FILED: August 4, 1999
GARY GARRISON and HEATHER
Appeal from Circuit Court, Deschutes County.
A. Michael Adler, Judge.
Argued and submitted December 15, 1998.
W. Eugene Hallman argued the cause and filed the briefs for appellants.
Gregory P. Lynch argued the cause for respondent. With him on the brief were Stanley D. Austin and Hurley, Lynch & Re.
Before Edmonds, Presiding Judge, and Armstrong and Kistler,* Judges.
*Kistler, J., vice Warren, P.J., retired.
Plaintiffs appeal from the dismissal of their case after the trial court had granted summary judgment to defendant on all counts of their amended complaint. We affirm.
On review of a summary judgment, we review the facts in the light most favorable to the nonmoving party, in this case plaintiffs, to determine if the movant is entitled to judgment as a matter of law. Jones v. General Motors Corp., 325 Or 404, 420, 939 P2d 608 (1997). Gary Garrison was severely injured in a fall at the Fryrear transfer station, which is owned and operated by Deschutes County. The transfer station was designed and built using "Z-wall construction," which consists of a concrete upper slab with a 14.5-foot retaining wall that drops to a concrete lower slab. The design allows persons using the transfer station to back their vehicles onto the upper slab and dump their garbage into semi-truck trailers that have been placed on the lower slab. There is a seven-inch railroad tie at the edge of the upper slab that serves as a barrier to warn drivers not to back their vehicles any further. At the time of Garrison's fall, there were no other barriers or fences on the upper slab, and there were no signs warning users of the danger of falling from the upper to the lower one.
The design and operating method of the transfer station were chosen and implemented by Larry Rice, the public works director for Deschutes County, and Al Driver, the director of solid waste operations for the county. The design engineer was Tom Blust, who worked under the supervision of Dave Horning. The Deschutes County Board of Commissioners had delegated the design and operation decisions for the transfer station to Rice and Driver. In the process of adopting the design for the transfer station, Rice and Driver considered other design options, including installing a fence, railing or other barrier at the edge of the upper slab, and other operating systems, including having patrons dump their refuse on the upper slab so that it later could be pushed off the slab and into the trailers below by transfer station employees, but determined that those options presented their own safety problems as well as economic disadvantages.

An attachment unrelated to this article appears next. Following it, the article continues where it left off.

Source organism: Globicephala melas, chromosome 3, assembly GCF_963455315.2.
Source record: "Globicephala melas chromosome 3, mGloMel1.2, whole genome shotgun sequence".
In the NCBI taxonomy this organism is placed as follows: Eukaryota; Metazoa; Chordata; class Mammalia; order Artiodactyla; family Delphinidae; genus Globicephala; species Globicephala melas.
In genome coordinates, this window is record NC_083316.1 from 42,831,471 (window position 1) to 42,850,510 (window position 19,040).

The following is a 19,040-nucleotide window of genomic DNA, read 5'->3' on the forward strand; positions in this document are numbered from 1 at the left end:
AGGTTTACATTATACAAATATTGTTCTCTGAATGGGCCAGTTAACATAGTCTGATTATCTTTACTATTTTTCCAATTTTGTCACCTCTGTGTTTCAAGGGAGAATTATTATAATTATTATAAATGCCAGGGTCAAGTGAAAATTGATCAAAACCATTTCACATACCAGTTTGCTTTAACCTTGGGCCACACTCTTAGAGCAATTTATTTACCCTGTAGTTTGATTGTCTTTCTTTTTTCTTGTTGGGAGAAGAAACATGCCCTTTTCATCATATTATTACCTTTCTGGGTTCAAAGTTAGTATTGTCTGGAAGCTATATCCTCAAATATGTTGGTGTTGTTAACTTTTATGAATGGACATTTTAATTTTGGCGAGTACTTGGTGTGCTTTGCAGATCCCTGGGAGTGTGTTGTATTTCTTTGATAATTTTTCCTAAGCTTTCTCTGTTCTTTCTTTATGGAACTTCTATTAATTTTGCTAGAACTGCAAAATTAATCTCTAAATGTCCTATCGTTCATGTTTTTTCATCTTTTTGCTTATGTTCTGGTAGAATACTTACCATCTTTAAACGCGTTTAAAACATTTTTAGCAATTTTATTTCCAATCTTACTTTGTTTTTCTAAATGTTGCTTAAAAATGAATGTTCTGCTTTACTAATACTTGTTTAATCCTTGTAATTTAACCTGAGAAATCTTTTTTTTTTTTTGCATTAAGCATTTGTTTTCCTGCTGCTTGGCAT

On the day that Garrison was injured, he and his wife had driven to the transfer station in their pickup with a load of refuse. Both had been to the transfer station before and, as at those earlier times, Garrison backed the pickup up to the railroad tie barrier and lowered the tailgate. When the tailgate was lowered, it protruded out over the edge of the upper slab. Both Garrison and his wife were aware of the distance of the drop from the upper to the lower slab and had discussed the importance of being careful so as not to fall. Garrison stood in the back of the pickup and threw the refuse over the edge and into the trailer below. When he was finished, he grabbed a lumber rail on the back of the pickup and attempted to swing out onto the pavement of the upper slab. In doing so, he fell to the pavement of the lower slab, suffering severe injuries to his face, head, arms and chest.